The history of humanity is held in the fragile palm of our stories. When they are lost, a part of us leaves with them. Perhaps that is why, even as a young child, I treasured the stories my father told us.
Although a born raconteur, he was oddly reticent to discuss the most dramatic story of his life: his role in WWII. My older brother and sister were on the cusp of adolescence and I was still engrossed in childhood, so we were too young to understand the brutality of war. Thus, intrigued and naive, we cajoled him mercilessly to tell us about his life in the army during those years, especially when the tales spoke of life-and-death adventures.
Unlike his other stories, which were invariably charismatic and often humorous, those from the war were meant to serve, like Aesop’s Fables, as moral lessons for his children to learn. I didn’t grasp this until many years later. when it was too late and my father was gone, felled by a heart attack. By then, the stories he’d told were either forgotten or punctured with holes, the remaining threads barely clinging to our fading childhood memories. But one remains, fixed with absolute clarity as if it had been related just moments ago.
I always assumed that I remembered this one because it was about a dog. But, of course, it was much more than that.
In light of the horrendous events of WWII, many have forgotten that in the early years of the war, the United States stood staunchly isolationist. Our country was still struggling to recover from WWI and a cascading economic depression. Thus, on September 3, 1939, when Great Britain declared war on Germany, our president, Franklin Delano Roosevelt, and his staff watched with mounting concern the steady onslaught of Hitler’s armies. They knew it was not a question of “if” the United States would enter the war, but “when.”
FDR appointed a small number of military advisors to go to Europe and observe, first-hand, what was happening. My father, an attorney in civilian life, was also a military intelligence officer and a colonel in the reserves. He was selected to join this elite corps. Their ostensible purpose was to assess the status of readiness and provide tangential assistance to various Allied nations, without any formal commitment. Their actual purpose was to determine what the needs and potential repercussions would be when we joined the battle.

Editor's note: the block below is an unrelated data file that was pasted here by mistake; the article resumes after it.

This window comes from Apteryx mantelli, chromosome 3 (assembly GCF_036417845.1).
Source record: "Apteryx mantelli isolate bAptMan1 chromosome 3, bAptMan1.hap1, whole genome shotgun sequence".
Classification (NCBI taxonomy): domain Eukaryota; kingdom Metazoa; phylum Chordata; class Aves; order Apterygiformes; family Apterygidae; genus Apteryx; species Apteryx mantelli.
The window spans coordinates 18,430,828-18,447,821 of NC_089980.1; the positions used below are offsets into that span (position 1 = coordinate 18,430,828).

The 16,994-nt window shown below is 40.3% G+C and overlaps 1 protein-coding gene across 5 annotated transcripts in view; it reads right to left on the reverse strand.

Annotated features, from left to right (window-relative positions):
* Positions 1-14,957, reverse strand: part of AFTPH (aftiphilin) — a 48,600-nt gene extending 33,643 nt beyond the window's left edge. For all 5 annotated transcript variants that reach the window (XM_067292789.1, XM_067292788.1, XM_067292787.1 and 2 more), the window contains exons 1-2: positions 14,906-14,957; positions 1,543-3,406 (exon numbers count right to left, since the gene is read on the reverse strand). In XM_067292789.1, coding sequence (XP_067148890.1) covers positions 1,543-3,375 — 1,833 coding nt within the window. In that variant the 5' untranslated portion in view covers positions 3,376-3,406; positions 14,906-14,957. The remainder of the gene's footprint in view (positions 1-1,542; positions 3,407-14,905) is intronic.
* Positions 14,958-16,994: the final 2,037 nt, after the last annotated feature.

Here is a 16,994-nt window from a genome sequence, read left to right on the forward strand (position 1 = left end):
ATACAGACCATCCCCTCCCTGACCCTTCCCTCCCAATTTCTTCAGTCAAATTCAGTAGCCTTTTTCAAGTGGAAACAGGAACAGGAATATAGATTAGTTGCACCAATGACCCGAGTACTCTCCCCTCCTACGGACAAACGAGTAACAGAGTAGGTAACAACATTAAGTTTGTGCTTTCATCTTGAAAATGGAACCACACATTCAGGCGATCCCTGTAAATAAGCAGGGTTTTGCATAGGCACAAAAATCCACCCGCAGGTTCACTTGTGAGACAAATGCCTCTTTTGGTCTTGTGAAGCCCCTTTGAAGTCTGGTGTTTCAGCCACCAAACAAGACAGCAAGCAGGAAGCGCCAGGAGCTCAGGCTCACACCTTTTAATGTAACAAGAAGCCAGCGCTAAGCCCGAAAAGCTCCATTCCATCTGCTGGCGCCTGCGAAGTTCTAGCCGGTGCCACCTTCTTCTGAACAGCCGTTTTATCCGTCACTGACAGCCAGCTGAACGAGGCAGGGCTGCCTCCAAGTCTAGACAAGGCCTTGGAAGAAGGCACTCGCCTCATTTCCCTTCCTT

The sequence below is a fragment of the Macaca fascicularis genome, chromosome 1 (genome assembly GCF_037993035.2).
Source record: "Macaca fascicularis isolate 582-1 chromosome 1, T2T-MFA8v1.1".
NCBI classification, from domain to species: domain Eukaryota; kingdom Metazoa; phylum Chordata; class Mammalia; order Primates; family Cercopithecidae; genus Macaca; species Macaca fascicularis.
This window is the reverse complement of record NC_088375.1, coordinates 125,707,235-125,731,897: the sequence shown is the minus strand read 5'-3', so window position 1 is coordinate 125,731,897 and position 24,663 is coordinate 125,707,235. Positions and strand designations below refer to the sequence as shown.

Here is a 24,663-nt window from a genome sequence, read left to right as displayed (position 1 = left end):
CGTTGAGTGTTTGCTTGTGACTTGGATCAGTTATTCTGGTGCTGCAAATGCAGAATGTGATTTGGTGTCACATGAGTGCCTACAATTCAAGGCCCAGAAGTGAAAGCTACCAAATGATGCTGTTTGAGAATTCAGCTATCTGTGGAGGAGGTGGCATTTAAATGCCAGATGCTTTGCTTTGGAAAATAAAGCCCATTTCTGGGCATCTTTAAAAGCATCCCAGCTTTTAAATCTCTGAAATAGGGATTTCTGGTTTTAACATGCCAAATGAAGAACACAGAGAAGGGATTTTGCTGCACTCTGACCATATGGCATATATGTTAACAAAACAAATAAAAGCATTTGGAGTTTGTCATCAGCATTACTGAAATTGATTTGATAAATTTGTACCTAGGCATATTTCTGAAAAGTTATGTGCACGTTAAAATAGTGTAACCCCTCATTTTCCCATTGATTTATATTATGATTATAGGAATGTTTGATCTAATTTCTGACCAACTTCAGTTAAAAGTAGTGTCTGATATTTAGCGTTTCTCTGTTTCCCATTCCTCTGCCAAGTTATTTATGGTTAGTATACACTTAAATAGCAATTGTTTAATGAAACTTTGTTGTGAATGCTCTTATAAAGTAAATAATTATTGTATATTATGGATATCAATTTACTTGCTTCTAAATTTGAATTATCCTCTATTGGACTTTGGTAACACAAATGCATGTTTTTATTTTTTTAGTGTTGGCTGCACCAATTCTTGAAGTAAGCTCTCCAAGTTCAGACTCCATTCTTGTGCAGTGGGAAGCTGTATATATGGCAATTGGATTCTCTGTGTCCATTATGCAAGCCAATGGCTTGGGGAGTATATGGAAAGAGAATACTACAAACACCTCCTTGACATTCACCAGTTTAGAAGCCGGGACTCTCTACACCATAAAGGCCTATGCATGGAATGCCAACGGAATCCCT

England, in particular, was desperate for the United States to come to its aid. When my father was sent overseas, the British high command accorded him all the hospitality available, hoping he would send back reports urging our involvement. While billeted in London, he was among the first Americans to hear about the impending catastrophe at Dunkirk.
On May 20, 1940, the first German panzers rumbled through France, their armored columns advancing inexorably toward the seaports of Boulogne and Calais. Both towns fell quickly under the onslaught. The panzers then blitzed north to Dunkirk.
Officers of the RAF Coastal Command; courtesy of the Imperial War Museum
Surrounded by the advancing Germans, 428,000 French and British troops were squeezed into a seven-mile-wide perimeter around the port. The beach exploded around the stranded men as bombs from screaming Stukas rained down on them. Bullets poured out from the enemy machine guns encircling the troops. Meager fortifications built from sand fell apart, revealing blood and bodies. All of Dunkirk seemed to be engulfed by fire.
In England, over the airwaves and by word‑of‑mouth, the call went out for every seaworthy vessel to cross the treacherous channel to rescue the stranded men. Responding to the need, and heedless of strafing from the German planes zooming overhead, the channel was soon speckled with hundreds of vessels. For days, boats of every conceivable size, from large navy ships and private yachts to fishing vessels and tiny sailboats, steadily crisscrossed the channel, determined to save the men.